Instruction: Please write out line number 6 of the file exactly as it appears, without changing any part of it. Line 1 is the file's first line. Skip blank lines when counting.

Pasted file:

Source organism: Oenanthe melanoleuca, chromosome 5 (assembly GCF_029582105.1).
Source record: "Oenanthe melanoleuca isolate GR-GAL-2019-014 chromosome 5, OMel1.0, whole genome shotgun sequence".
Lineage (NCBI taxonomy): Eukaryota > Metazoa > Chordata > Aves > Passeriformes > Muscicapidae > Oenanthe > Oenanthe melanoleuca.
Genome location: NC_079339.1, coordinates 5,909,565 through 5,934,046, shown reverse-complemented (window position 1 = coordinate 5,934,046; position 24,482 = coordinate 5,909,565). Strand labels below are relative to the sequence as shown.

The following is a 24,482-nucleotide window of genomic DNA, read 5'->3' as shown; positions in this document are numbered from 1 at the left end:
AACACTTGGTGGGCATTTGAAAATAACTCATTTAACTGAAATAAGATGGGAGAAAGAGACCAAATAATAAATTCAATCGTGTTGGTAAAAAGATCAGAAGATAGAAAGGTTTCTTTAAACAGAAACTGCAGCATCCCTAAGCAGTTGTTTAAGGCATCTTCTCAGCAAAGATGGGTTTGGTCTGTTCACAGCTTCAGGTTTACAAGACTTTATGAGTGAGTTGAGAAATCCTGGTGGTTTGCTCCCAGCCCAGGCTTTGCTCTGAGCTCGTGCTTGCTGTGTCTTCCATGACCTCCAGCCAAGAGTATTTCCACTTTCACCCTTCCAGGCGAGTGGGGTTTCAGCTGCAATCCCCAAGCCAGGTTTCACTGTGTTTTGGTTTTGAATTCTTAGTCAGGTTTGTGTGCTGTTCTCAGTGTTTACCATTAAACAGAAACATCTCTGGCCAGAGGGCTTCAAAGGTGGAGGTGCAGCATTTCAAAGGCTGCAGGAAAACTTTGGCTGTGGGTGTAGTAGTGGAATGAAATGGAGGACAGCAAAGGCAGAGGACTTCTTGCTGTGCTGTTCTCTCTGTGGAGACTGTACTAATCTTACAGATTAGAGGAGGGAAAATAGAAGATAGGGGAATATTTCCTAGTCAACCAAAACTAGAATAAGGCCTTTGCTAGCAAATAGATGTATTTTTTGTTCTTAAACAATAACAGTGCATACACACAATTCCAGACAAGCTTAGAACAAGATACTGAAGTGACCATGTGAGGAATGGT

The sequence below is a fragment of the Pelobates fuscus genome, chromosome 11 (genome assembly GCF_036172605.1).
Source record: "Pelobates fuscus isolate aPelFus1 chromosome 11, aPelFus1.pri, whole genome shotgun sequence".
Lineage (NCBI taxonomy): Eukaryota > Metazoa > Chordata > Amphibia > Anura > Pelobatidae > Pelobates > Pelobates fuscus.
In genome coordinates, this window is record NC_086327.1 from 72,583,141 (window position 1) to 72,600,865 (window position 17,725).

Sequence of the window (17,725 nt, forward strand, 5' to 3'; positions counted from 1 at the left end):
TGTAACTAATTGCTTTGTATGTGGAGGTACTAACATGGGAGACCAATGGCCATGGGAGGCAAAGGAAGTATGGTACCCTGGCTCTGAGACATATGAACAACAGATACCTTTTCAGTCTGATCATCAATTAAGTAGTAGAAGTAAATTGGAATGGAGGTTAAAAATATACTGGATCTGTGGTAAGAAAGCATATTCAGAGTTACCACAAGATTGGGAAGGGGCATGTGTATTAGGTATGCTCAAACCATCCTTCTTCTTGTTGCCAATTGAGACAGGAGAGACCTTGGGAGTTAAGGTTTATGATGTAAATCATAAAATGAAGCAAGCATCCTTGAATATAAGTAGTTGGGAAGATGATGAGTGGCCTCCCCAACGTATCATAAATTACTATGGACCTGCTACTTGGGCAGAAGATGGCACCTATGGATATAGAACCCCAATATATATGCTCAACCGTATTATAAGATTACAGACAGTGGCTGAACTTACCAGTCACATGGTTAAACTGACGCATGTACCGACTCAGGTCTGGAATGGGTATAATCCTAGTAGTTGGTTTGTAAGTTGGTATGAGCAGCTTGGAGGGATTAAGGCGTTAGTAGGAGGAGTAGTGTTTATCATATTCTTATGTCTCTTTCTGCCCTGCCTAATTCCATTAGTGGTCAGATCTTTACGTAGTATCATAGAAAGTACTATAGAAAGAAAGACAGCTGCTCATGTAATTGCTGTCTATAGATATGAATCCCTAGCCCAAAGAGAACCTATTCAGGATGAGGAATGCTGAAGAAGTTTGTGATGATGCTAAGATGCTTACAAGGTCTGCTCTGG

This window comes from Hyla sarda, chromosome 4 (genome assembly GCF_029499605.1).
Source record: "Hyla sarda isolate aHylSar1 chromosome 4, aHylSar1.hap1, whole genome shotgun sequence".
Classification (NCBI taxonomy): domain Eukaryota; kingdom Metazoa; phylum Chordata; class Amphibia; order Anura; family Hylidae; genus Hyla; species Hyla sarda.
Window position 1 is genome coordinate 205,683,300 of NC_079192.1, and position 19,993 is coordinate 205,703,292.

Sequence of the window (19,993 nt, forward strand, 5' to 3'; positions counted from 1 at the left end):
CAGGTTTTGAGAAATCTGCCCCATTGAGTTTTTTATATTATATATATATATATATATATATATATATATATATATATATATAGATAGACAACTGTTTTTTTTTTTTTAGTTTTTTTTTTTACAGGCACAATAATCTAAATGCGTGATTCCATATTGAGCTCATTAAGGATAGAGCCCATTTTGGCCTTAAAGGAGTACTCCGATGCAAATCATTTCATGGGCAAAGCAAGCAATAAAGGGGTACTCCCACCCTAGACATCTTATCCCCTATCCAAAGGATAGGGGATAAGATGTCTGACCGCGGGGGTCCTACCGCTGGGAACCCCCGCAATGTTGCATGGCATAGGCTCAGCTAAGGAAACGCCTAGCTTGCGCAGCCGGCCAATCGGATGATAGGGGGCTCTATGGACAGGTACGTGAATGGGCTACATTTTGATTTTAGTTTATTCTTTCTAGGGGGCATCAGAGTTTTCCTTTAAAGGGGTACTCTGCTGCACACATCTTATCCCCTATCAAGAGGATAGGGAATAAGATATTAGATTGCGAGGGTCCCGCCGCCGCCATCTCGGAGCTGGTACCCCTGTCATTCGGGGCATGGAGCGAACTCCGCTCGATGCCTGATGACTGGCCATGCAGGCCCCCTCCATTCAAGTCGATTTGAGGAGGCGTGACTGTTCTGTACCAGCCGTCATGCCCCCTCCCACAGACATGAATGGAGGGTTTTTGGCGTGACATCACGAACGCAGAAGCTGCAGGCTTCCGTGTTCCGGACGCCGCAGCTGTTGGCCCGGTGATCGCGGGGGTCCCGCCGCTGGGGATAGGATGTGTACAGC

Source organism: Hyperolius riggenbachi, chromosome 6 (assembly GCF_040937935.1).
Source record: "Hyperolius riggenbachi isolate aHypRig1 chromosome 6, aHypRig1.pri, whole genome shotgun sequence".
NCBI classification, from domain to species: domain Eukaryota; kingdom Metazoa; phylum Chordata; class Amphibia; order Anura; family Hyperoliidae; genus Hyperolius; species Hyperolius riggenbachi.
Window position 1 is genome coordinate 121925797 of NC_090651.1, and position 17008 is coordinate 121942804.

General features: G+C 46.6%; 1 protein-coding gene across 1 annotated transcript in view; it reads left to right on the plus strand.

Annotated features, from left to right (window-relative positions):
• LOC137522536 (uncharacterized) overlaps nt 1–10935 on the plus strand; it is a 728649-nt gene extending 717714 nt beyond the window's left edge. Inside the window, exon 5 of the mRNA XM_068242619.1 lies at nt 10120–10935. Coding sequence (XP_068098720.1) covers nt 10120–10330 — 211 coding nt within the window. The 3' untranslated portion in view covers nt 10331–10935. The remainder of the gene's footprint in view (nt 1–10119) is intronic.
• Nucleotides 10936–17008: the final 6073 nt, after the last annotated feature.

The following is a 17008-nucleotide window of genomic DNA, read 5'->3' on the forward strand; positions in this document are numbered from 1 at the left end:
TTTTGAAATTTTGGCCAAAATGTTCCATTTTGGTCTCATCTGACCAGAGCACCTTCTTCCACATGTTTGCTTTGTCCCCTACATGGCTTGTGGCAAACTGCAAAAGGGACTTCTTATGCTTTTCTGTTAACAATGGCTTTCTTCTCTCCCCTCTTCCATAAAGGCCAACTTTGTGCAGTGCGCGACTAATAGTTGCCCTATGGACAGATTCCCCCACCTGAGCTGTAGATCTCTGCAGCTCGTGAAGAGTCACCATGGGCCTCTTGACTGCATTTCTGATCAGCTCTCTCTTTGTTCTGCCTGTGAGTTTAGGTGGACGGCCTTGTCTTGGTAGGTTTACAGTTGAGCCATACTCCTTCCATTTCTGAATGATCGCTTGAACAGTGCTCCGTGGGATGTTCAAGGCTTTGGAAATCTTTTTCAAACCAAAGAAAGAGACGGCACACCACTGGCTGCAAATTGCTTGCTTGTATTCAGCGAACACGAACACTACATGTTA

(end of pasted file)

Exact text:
AACACTTGGTGGGCATTTGAAAATAACTCATTTAACTGAAATAAGATGGGAGAAAGAGACCAAATAATAAATTCAATCGTGTTGGTAAAAAGATCAGAAGATAGAAAGGTTTCTTTAAACAGAAACTGCAGCATCCCTAAGCAGTTGTTTAAGGCATCTTCTCAGCAAAGATGGGTTTGGTCTGTTCACAGCTTCAGGTTTACAAGACTTTATGAGTGAGTTGAGAAATCCTGGTGGTTTGCTCCCAGCCCAGGCTTTGCTCTGAGCTCGTGCTTGCTGTGTCTTCCATGACCTCCAGCCAAGAGTATTTCCACTTTCACCCTTCCAGGCGAGTGGGGTTTCAGCTGCAATCCCCAAGCCAGGTTTCACTGTGTTTTGGTTTTGAATTCTTAGTCAGGTTTGTGTGCTGTTCTCAGTGTTTACCATTAAACAGAAACATCTCTGGCCAGAGGGCTTCAAAGGTGGAGGTGCAGCATTTCAAAGGCTGCAGGAAAACTTTGGCTGTGGGTGTAGTAGTGGAATGAAATGGAGGACAGCAAAGGCAGAGGACTTCTTGCTGTGCTGTTCTCTCTGTGGAGACTGTACTAATCTTACAGATTAGAGGAGGGAAAATAGAAGATAGGGGAATATTTCCTAGTCAACCAAAACTAGAATAAGGCCTTTGCTAGCAAATAGATGTATTTTTTGTTCTTAAACAATAACAGTGCATACACACAATTCCAGACAAGCTTAGAACAAGATACTGAAGTGACCATGTGAGGAATGGT